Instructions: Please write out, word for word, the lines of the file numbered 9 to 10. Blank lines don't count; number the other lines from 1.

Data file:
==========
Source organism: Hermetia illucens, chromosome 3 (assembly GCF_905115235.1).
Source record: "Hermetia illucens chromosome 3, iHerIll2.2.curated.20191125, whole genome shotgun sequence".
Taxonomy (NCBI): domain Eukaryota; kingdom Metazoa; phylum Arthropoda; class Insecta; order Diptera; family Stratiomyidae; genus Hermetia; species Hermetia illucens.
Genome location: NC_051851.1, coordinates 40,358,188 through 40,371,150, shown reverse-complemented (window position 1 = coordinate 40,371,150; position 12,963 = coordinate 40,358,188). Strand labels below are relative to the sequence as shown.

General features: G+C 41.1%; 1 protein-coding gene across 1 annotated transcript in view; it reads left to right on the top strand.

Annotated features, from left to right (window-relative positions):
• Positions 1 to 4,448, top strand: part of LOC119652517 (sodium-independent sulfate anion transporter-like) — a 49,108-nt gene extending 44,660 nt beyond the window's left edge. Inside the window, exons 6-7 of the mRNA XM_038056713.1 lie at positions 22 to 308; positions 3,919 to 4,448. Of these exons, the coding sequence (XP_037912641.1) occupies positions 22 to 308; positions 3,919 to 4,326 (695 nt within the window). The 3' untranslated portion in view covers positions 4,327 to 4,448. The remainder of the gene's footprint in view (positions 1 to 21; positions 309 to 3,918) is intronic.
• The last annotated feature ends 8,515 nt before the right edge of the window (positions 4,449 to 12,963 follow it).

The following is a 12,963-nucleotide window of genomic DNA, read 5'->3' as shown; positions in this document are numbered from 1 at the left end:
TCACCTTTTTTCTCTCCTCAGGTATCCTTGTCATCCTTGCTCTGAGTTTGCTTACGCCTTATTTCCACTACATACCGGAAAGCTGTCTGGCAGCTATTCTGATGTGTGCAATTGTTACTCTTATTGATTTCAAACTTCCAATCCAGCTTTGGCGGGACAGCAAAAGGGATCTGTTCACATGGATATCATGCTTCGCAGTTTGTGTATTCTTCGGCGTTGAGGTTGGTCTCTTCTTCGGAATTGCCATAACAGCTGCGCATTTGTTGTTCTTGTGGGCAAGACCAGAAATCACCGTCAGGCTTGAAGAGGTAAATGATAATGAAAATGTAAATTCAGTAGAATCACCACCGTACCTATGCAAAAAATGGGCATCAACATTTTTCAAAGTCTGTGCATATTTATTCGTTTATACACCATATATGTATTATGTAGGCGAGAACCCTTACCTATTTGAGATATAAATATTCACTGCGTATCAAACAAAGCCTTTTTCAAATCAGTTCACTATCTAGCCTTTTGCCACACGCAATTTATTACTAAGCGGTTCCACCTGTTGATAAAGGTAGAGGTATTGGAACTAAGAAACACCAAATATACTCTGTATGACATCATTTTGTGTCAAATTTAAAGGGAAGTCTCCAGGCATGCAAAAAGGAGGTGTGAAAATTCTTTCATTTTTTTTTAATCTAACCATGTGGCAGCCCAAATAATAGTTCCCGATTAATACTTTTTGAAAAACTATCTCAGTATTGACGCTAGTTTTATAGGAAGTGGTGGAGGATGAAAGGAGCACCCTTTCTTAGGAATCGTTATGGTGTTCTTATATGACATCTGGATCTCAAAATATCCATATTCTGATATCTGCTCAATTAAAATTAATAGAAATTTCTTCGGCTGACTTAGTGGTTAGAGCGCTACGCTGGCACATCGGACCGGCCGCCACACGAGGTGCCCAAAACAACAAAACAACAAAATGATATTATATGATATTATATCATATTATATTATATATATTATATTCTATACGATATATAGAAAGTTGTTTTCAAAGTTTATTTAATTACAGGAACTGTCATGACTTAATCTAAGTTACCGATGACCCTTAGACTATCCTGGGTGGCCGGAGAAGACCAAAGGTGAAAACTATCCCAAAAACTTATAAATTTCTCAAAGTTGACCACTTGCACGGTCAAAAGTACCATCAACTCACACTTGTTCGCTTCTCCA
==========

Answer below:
The following is a 12,963-nucleotide window of genomic DNA, read 5'->3' as shown; positions in this document are numbered from 1 at the left end:
TCACCTTTTTTCTCTCCTCAGGTATCCTTGTCATCCTTGCTCTGAGTTTGCTTACGCCTTATTTCCACTACATACCGGAAAGCTGTCTGGCAGCTATTCTGATGTGTGCAATTGTTACTCTTATTGATTTCAAACTTCCAATCCAGCTTTGGCGGGACAGCAAAAGGGATCTGTTCACATGGATATCATGCTTCGCAGTTTGTGTATTCTTCGGCGTTGAGGTTGGTCTCTTCTTCGGAATTGCCATAACAGCTGCGCATTTGTTGTTCTTGTGGGCAAGACCAGAAATCACCGTCAGGCTTGAAGAGGTAAATGATAATGAAAATGTAAATTCAGTAGAATCACCACCGTACCTATGCAAAAAATGGGCATCAACATTTTTCAAAGTCTGTGCATATTTATTCGTTTATACACCATATATGTATTATGTAGGCGAGAACCCTTACCTATTTGAGATATAAATATTCACTGCGTATCAAACAAAGCCTTTTTCAAATCAGTTCACTATCTAGCCTTTTGCCACACGCAATTTATTACTAAGCGGTTCCACCTGTTGATAAAGGTAGAGGTATTGGAACTAAGAAACACCAAATATACTCTGTATGACATCATTTTGTGTCAAATTTAAAGGGAAGTCTCCAGGCATGCAAAAAGGAGGTGTGAAAATTCTTTCATTTTTTTTTAATCTAACCATGTGGCAGCCCAAATAATAGTTCCCGATTAATACTTTTTGAAAAACTATCTCAGTATTGACGCTAGTTTTATAGGAAGTGGTGGAGGATGAAAGGAGCACCCTTTCTTAGGAATCGTTATGGTGTTCTTATATGACATCTGGATCTCAAAATATCCATATTCTGATATCTGCTCAATTAAAATTAATAGAAATTTCTTCGGCTGACTTAGTGGTTAGAGCGCTACGCTGGCACATCGGACCGGCCGCCACACGAGGTGCCCAAAACAACAAAACAACAAAATGATATTATATGATATTATATCATATTATATTATATATATTATATTCTATACGATATATAGAAAGTTGTTTTCAAAGTTTATTTAATTACAGGAACTGTCATGACTTAATCTAAGTTACCGATGACCCTTAGACTATCCTGGGTGGCCGGAGAAGACCAAAGGTGAAAACTATCCCAAAAACTTATAAATTTCTCAAAGTTGACCACTTGCACGGTCAAAAGTACCATCAACTCACACTTGTTCGCTTCTCCA